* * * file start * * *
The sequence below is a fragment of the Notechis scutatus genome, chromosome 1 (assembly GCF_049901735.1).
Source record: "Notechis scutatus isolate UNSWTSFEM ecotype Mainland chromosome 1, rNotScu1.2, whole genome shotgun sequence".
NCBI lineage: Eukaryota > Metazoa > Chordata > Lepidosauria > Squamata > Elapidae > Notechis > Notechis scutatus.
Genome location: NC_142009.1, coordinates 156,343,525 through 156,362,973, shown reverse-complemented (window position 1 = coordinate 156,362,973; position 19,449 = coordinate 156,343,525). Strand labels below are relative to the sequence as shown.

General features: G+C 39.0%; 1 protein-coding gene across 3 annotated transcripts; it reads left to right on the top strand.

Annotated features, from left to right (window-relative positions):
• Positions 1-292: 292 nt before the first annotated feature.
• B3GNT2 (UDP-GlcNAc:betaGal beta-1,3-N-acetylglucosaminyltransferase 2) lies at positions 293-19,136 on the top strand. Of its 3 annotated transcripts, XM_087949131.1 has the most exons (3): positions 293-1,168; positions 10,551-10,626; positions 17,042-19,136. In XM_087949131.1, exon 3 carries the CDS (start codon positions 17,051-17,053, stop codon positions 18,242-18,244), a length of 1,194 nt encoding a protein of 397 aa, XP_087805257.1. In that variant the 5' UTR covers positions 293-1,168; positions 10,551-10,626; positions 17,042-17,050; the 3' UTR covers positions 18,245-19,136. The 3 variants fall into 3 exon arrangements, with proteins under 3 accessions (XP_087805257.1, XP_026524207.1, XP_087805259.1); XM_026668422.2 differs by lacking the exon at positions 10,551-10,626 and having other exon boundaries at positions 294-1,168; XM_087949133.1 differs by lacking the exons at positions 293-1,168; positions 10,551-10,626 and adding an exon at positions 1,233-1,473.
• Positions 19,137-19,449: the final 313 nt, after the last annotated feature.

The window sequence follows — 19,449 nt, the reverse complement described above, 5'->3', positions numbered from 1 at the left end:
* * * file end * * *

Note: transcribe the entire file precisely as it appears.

The sequence below is a fragment of the Notechis scutatus genome, chromosome 1 (assembly GCF_049901735.1).
Source record: "Notechis scutatus isolate UNSWTSFEM ecotype Mainland chromosome 1, rNotScu1.2, whole genome shotgun sequence".
NCBI lineage: Eukaryota > Metazoa > Chordata > Lepidosauria > Squamata > Elapidae > Notechis > Notechis scutatus.
Genome location: NC_142009.1, coordinates 156,343,525 through 156,362,973, shown reverse-complemented (window position 1 = coordinate 156,362,973; position 19,449 = coordinate 156,343,525). Strand labels below are relative to the sequence as shown.

General features: G+C 39.0%; 1 protein-coding gene across 3 annotated transcripts; it reads left to right on the top strand.

Annotated features, from left to right (window-relative positions):
• Positions 1-292: 292 nt before the first annotated feature.
• B3GNT2 (UDP-GlcNAc:betaGal beta-1,3-N-acetylglucosaminyltransferase 2) lies at positions 293-19,136 on the top strand. Of its 3 annotated transcripts, XM_087949131.1 has the most exons (3): positions 293-1,168; positions 10,551-10,626; positions 17,042-19,136. In XM_087949131.1, exon 3 carries the CDS (start codon positions 17,051-17,053, stop codon positions 18,242-18,244), a length of 1,194 nt encoding a protein of 397 aa, XP_087805257.1. In that variant the 5' UTR covers positions 293-1,168; positions 10,551-10,626; positions 17,042-17,050; the 3' UTR covers positions 18,245-19,136. The 3 variants fall into 3 exon arrangements, with proteins under 3 accessions (XP_087805257.1, XP_026524207.1, XP_087805259.1); XM_026668422.2 differs by lacking the exon at positions 10,551-10,626 and having other exon boundaries at positions 294-1,168; XM_087949133.1 differs by lacking the exons at positions 293-1,168; positions 10,551-10,626 and adding an exon at positions 1,233-1,473.
• Positions 19,137-19,449: the final 313 nt, after the last annotated feature.

The window sequence follows — 19,449 nt, the reverse complement described above, 5'->3', positions numbered from 1 at the left end: